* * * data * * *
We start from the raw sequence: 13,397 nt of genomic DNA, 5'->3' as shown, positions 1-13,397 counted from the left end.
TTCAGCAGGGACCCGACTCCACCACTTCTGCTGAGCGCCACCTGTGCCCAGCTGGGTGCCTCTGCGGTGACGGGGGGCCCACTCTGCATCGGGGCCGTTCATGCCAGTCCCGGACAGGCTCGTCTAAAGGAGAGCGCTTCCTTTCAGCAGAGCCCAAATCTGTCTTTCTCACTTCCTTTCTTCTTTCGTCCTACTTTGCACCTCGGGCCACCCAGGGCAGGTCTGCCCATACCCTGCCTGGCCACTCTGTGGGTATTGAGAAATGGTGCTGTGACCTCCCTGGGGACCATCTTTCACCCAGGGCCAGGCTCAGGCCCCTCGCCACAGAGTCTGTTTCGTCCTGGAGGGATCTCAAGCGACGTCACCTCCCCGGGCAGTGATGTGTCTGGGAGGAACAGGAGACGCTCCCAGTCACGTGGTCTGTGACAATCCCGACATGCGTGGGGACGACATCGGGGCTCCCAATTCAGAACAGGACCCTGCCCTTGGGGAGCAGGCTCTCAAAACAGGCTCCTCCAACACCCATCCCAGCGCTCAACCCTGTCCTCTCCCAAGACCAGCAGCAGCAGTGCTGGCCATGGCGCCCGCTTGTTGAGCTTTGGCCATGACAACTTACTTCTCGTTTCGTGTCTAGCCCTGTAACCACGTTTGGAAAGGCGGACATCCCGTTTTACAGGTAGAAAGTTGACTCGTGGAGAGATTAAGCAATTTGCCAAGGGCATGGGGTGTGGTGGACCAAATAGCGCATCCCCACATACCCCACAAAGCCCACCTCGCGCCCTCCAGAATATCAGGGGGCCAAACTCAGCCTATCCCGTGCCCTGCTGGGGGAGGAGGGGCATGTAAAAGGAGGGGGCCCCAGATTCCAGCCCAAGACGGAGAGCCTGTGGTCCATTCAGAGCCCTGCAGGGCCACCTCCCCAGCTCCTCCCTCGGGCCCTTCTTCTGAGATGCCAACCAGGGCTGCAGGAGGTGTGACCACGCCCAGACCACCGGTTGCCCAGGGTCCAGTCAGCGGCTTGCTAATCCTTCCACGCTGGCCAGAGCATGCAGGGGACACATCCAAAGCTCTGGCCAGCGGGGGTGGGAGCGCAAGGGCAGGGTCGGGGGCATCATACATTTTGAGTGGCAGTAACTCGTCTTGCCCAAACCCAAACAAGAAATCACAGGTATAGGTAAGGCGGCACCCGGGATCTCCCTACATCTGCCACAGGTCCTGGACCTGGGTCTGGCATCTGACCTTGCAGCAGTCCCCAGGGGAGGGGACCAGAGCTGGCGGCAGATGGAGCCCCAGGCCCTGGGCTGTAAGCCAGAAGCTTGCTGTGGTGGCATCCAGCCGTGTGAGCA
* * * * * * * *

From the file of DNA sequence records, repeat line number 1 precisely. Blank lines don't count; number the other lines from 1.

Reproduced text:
We start from the raw sequence: 13,397 nt of genomic DNA, 5'->3' as shown, positions 1-13,397 counted from the left end.